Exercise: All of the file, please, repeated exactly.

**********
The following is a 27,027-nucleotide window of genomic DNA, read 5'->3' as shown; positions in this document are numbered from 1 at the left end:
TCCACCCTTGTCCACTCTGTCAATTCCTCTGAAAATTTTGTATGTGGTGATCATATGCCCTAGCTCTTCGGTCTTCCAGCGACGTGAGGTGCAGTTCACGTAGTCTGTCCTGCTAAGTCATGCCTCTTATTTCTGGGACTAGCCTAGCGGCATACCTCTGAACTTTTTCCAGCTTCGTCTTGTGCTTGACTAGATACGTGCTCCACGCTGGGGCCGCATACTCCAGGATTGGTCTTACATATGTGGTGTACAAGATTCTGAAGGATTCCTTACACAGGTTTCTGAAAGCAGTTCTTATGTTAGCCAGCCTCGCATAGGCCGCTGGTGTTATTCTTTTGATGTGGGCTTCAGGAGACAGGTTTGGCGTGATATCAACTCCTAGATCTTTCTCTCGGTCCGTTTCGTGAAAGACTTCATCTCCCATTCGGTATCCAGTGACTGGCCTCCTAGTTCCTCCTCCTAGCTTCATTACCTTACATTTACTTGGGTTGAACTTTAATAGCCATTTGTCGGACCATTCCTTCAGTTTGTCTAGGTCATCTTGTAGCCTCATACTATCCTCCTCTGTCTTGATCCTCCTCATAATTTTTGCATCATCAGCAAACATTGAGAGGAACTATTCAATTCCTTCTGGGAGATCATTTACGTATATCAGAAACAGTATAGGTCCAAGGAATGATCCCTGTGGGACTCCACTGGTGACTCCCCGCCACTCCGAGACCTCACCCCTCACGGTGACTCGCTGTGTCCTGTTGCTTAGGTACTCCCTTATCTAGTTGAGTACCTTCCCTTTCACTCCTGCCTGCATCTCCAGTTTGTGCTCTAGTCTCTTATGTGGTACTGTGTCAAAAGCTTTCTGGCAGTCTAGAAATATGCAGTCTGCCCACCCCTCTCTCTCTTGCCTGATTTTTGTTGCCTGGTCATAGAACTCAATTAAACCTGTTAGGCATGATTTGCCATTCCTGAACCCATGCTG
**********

The following is a 27,027-nucleotide window of genomic DNA, read 5'->3' as shown; positions in this document are numbered from 1 at the left end:
TCCACCCTTGTCCACTCTGTCAATTCCTCTGAAAATTTTGTATGTGGTGATCATATGCCCTAGCTCTTCGGTCTTCCAGCGACGTGAGGTGCAGTTCACGTAGTCTGTCCTGCTAAGTCATGCCTCTTATTTCTGGGACTAGCCTAGCGGCATACCTCTGAACTTTTTCCAGCTTCGTCTTGTGCTTGACTAGATACGTGCTCCACGCTGGGGCCGCATACTCCAGGATTGGTCTTACATATGTGGTGTACAAGATTCTGAAGGATTCCTTACACAGGTTTCTGAAAGCAGTTCTTATGTTAGCCAGCCTCGCATAGGCCGCTGGTGTTATTCTTTTGATGTGGGCTTCAGGAGACAGGTTTGGCGTGATATCAACTCCTAGATCTTTCTCTCGGTCCGTTTCGTGAAAGACTTCATCTCCCATTCGGTATCCAGTGACTGGCCTCCTAGTTCCTCCTCCTAGCTTCATTACCTTACATTTACTTGGGTTGAACTTTAATAGCCATTTGTCGGACCATTCCTTCAGTTTGTCTAGGTCATCTTGTAGCCTCATACTATCCTCCTCTGTCTTGATCCTCCTCATAATTTTTGCATCATCAGCAAACATTGAGAGGAACTATTCAATTCCTTCTGGGAGATCATTTACGTATATCAGAAACAGTATAGGTCCAAGGAATGATCCCTGTGGGACTCCACTGGTGACTCCCCGCCACTCCGAGACCTCACCCCTCACGGTGACTCGCTGTGTCCTGTTGCTTAGGTACTCCCTTATCTAGTTGAGTACCTTCCCTTTCACTCCTGCCTGCATCTCCAGTTTGTGCTCTAGTCTCTTATGTGGTACTGTGTCAAAAGCTTTCTGGCAGTCTAGAAATATGCAGTCTGCCCACCCCTCTCTCTCTTGCCTGATTTTTGTTGCCTGGTCATAGAACTCAATTAAACCTGTTAGGCATGATTTGCCATTCCTGAACCCATGCTG